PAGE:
Peugeot Citroen details its Hybrid Air technology

Next month, Citroen’s booth at the Geneva Motor Show will showcase its new Hybrid Air technology, with concept C3 VTi 82 prototypes acting as cutaway models (see gallery below).  This system is a combination of compressed air, hydraulics, and a gasoline engine that is made specifically for urban stop-and-go driving – all at a cost far lower than most hybrid-electric options.

Peugeot Citroen is no newcomer when it comes to developing and deploying pioneering ideas in automotive.  The company gets credit for diesel particulate filtering and start-stop efficiency techs work (things that are all but everyday in cars now) and was early on the diesel-electric hybrid and electric vehicle (EV) frontiers.

Ahead of the system’s debut in Geneva, Citroen has released full details on how the Hybrid Air concept works and is promising that we’ll see it very soon in a production vehicle (at least in European and near-Asian cars).

Hybrid Air Benefits

The primary benefits of hybrid air technology are similar to the benefits of hydraulic hybrid tech in commercial vehicles (see Parker’s RunWise system here).  Primarily, they are:

  • increased fuel efficiency,
  • reduced environmental footprint,
  • higher affordability (far lower “hybrid premium” cost), and
  • no impact on capability or cabin/cargo space.

Other benefits of Hybrid Air are that it’s entirely mechanical, so costs of both manufacture and maintenance are far lower than hybrid-electrics yet the fuel efficiency payoff is about the same.  No added technology such as batteries, electronic controls, etc. are needed and the system is perfectly tailored to use in stop-and-go urban environments and especially well-suited for small vehicles (B & C segments).

The systems are also entirely recyclable and are extremely robust, likely outlasting the lifetime of the vehicle they’re used in, allowing for the possibility of a secondary market of resale Hybrid Air components.

Hybrid Air Details

If you understand the basics of how a series hybrid electric vehicle (or plug-in) works, then you already know the basic concept behind Hybrid Air.  Replace the storage batteries with compressed air tanks, replace the electric motor with hydraulic motors, and otherwise the paradigm is the same.  A compressed air tank is fitting to the vehicle’s framing and a hydruaulic motor is added (via a clutch) to the drive line.  When the vehicle slows or stops, the motor acts as a pump, compressing air into the storage tank.  When it moves forward, the air is released to turn the motor and move the car forward.  In slow-speed driving (43 mph / 70 kph or lower), the air is capable of moving the car without help from the combustion engine – just as a plug-in or series hybrid can do for short distances.

Basically, a Hybrid Air car would be a three-mode hybrid, capable of moving on air power alone, on air power and combustion engine power combined, or by the combustion engine alone.  Citroen is calling these Air Mode, Combined Mode and Petrol Mode respectively:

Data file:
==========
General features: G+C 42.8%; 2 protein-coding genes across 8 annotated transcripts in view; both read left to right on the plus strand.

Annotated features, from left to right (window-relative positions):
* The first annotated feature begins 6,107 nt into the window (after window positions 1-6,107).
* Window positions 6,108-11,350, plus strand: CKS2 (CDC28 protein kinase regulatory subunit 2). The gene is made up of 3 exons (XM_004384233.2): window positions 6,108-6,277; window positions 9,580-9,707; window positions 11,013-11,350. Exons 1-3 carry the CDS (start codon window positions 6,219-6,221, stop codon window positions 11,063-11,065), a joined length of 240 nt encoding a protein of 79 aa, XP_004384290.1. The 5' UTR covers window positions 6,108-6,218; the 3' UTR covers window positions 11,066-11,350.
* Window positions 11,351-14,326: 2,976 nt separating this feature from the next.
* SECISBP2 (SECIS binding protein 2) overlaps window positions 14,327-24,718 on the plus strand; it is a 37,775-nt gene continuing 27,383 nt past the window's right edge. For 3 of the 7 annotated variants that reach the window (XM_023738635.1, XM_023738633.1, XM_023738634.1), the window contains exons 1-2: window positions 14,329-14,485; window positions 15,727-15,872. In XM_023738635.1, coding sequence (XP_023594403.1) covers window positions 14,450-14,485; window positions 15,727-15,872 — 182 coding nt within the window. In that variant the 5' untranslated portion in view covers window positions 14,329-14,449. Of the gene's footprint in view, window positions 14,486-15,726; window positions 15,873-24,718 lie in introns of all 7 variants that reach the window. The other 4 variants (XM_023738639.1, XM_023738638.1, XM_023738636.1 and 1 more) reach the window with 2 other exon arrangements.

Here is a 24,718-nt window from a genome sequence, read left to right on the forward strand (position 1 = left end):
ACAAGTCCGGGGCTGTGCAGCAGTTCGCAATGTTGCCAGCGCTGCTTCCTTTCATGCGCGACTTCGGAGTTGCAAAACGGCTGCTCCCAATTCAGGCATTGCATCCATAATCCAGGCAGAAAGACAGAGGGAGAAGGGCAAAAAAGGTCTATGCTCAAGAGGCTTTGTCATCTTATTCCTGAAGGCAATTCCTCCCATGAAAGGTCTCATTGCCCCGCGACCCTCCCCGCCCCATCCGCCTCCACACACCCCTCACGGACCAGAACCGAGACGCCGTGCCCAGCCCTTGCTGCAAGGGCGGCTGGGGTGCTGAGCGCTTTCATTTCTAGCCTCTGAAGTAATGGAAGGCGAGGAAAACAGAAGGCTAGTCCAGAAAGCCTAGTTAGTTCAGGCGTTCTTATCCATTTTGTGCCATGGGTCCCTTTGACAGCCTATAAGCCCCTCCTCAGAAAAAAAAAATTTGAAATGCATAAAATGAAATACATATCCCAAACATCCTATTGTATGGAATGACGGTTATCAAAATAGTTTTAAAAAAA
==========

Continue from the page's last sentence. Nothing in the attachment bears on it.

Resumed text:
Air Mode works in the same way as the ZEV mode on existing hybrid vehicles.  The combustion engine is not used. The energy stored (compressed air) is transmitted to the wheels via the hydraulic motor and gearbox. Depending on traffic, this mode will be active between 60 and 80% of urban driving time. Maximum use of deceleration and braking energy will ensure efficient recharging of the compressed air unit.

Petrol Mode transmits energy to the wheels without input from the compressed air unit. This mode is used primarily for journeys outside urban areas. Again, the energy from deceleration and braking is recovered for use when in Air Mode or for the boost function in Combined Mode.

Combined Mode, the combustion engine and hydraulic motor work together. This mode is used particularly during pick-up and strong acceleration, with a significant boost effect (total power of up to 90 kW) delivering performance comparable to that of an engine from the next market segment.

In urban driving, 60 or more percent of driving involves speeds under 40 mph and most of it is stop-and-go in traffic and on heavily-controlled surface streets.  This means the vehicle is continually stopping, slowing, and speeding up – conditions perfect for most hybrid technologies and particularly well-suited to Hybrid Air.

The C3 Hybrid Air Prototype

The C3 prototype that will be shown in Geneva showcases how the system is installed and will work on a current-production vehicle (see gallery below).  In common urban driving in most of Europe and India, the C3 Hybrid Air would, Citroen estimates, see about 97 mpg (EU combined cycle measurement) and CO<sub>2</sub> emissions of 69 g/km – or a 45% reduction in fuel use and emissions compared to the C3 VTi 82 gasoline model using the same transmission.


[imagebrowser id=12]

Aaron Turpen
An automotive enthusiast for most of his adult life, Aaron has worked in and around the industry in many ways. He is an accredited member of the Rocky Mountain Automotive Press (RMAP), the Midwest Automotive Media Association (MAMA), the Texas Auto Writers Association (TAWA), and freelances as a writer and journalist around the Web and in print. You can find his portfolio at